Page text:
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Internet Of Things Hacking Village Debuts At DEF CON

Apple network storage, Fitbit, a fridge, blood pressure monitor and a HappyCow toy are all fair game in the IoT hacking Village network.
 Some of the hottest attractions at the DEF CON hacker conference every year are the themed hacking villages, which are basically hands-on hacking labs, workshops, contests, and conferences within the conference, focused on a specific technology or topic. There’s Lockpick Village, for instance, a mainstay at DEF CON for fledgling or experienced lock-pickers, as well as villages in Crypto and Privacy, Social Engineering, Wireless, and most recently, the Industrial Control Systems (ICS) Village that debuted last year.

Now the Internet of Things joins the menu of DEF CON Villages. The new Internet of Things (IoT) Village opens next month during DEF CON 23 in Las Vegas and will include a hacking contest of consumer and office equipment and medical devices, including ASUS and Zyxel home routers; Netgear and Forscam security cameras; a Samsung baby monitor; a Blipcare WiFi Blood Pressure Monitor; Fitbit Araia WiFi Smart scale; a ZKSoftware time clock; Apple Time Capsule Network Storage; Chamberlain garage-door opener; electronic locks from LockState and Hysoon; a Samsung refrigerator; and a toy, the o-spy HappyCow Tank and its camera.

Ted Harrington, a lead organizer of IoT Village and executive partner at Independent Security Evaluators (ISE), says the goal is to help promote more securely built networked consumer devices. “We’re going to try to address head-on the looming challenges that are going to arrive with connected devices. One of the things we’re constantly seeing is functionality absolutely being considered first, and security implications not being considered at all,” Harrington says.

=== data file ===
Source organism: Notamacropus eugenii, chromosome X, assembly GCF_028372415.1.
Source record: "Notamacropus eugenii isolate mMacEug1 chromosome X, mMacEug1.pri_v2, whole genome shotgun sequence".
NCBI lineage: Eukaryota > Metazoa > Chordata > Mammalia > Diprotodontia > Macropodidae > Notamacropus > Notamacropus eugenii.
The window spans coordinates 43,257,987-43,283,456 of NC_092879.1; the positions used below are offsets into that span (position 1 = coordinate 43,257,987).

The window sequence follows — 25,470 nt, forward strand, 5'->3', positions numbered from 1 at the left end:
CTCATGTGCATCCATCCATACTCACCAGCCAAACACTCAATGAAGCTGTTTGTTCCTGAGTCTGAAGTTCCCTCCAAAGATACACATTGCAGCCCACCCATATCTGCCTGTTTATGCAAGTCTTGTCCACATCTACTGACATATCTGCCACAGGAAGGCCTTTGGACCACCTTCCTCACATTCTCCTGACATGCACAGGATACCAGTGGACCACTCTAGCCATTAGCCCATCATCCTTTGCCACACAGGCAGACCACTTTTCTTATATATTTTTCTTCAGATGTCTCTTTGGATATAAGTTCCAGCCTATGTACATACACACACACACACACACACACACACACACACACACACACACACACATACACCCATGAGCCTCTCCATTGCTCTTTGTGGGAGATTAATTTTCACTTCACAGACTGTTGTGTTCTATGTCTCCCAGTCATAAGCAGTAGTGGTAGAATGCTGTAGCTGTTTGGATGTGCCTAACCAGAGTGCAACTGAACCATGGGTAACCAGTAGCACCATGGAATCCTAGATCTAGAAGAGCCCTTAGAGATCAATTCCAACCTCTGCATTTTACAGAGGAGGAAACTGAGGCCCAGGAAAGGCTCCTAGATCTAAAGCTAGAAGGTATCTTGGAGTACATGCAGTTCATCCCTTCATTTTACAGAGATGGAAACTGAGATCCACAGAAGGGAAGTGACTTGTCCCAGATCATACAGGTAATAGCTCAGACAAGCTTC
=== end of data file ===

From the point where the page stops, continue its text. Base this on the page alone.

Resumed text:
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IoT Village evolved out of the so-called SOHOplessly Broken router-hacking contest held at DEF CON 22 last year, which exposed some 15 zero-day flaws in consumer router devices.

“The addition of a dedicated IoT Village just goes to show that there is an increased interest in this area. I’m looking forward to visiting and I hope it includes some hardware hacking as well,” says Runa Sandvik, a privacy and security researcher.

Sandvik and security expert Michael Auger next month at Black Hat USA in Las Vegas will reveal their findings of security and privacy vulnerabilities in an interesting and unusual IoT thing: a long-range, precision-guided rifle from TrackingPoint. The rifle has a Linux-based scope as well as a connected trigger mechanism, and comes with its own mobile apps for downloading videos, and for providing information to the firearm such as weather information.

Why hack networked rifles? “It seemed like a crazy and fun project concerning a new piece of technology — the combination of a firearm [and] a computer and network connectivity is not something that has been available to regular consumers before,” says Sandvik, who declined to share details about their findings just yet.

[Public safety may finally force Internet of Things manufacturers to start taking security seriously. Read Internet Of Things Security Reaches Tipping Point.]

Meanwhile, the IoT security problem may be more glaring than with other networked devices, but the theme is similar. “In some ways, it’s a new challenge and in some ways, it’s the same challenge in all systems” that don’t have security built in by design, ISE’s Harrington says.

The good news for now, however, is that most of the security flaws discovered thus far in IoT devices have mostly a minimal impact overall, security experts say — for now, anyway.

Harrington says he and the IoT Village team hope to add a networked television to the mix as well.

Among the workshop topics planned so far is “Pwning IoT via Hardware Attacks,” showing how physical access allows an attacker to root a device: “The implications are significant for anyone who obtains physical access to a connected device and can then later attack the network it is attached to; for example, a malicious hotel guest could tamper with such a vulnerable connected device and then remotely victimize all future guests,” says security researcher Chase Schultz, who will host that session.

DEF CON’s IoT Village, which also includes a capture-the-flag and zero-day discovery contest, runs from August 6-9 at DEF CON. This year’s conference also will feature new villages dedicated to car hacking and bio hacking (think genetic engineering and human “augmentation”).

Kelly Jackson Higgins is Executive Editor at DarkReading.com.

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